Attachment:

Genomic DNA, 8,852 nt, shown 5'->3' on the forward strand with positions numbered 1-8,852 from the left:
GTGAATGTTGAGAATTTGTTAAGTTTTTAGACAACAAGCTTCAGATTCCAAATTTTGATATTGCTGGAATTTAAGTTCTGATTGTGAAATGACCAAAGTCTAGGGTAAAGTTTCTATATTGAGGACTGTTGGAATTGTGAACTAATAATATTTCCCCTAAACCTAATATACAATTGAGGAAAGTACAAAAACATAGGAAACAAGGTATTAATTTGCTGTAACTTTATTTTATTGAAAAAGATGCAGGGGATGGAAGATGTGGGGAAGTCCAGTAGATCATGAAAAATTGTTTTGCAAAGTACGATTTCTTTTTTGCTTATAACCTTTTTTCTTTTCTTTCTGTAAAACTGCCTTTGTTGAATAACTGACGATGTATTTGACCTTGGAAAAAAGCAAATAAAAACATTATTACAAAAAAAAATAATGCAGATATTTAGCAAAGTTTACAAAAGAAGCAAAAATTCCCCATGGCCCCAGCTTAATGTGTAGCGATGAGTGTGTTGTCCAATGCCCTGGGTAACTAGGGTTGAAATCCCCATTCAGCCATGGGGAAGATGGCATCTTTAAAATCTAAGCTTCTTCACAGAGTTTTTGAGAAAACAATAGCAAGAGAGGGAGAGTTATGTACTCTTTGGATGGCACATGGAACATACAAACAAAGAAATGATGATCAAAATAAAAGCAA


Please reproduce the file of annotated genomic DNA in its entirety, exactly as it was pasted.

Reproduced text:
Genomic DNA, 8,852 nt, shown 5'->3' on the forward strand with positions numbered 1-8,852 from the left:
GTGAATGTTGAGAATTTGTTAAGTTTTTAGACAACAAGCTTCAGATTCCAAATTTTGATATTGCTGGAATTTAAGTTCTGATTGTGAAATGACCAAAGTCTAGGGTAAAGTTTCTATATTGAGGACTGTTGGAATTGTGAACTAATAATATTTCCCCTAAACCTAATATACAATTGAGGAAAGTACAAAAACATAGGAAACAAGGTATTAATTTGCTGTAACTTTATTTTATTGAAAAAGATGCAGGGGATGGAAGATGTGGGGAAGTCCAGTAGATCATGAAAAATTGTTTTGCAAAGTACGATTTCTTTTTTGCTTATAACCTTTTTTCTTTTCTTTCTGTAAAACTGCCTTTGTTGAATAACTGACGATGTATTTGACCTTGGAAAAAAGCAAATAAAAACATTATTACAAAAAAAAATAATGCAGATATTTAGCAAAGTTTACAAAAGAAGCAAAAATTCCCCATGGCCCCAGCTTAATGTGTAGCGATGAGTGTGTTGTCCAATGCCCTGGGTAACTAGGGTTGAAATCCCCATTCAGCCATGGGGAAGATGGCATCTTTAAAATCTAAGCTTCTTCACAGAGTTTTTGAGAAAACAATAGCAAGAGAGGGAGAGTTATGTACTCTTTGGATGGCACATGGAACATACAAACAAAGAAATGATGATCAAAATAAAAGCAA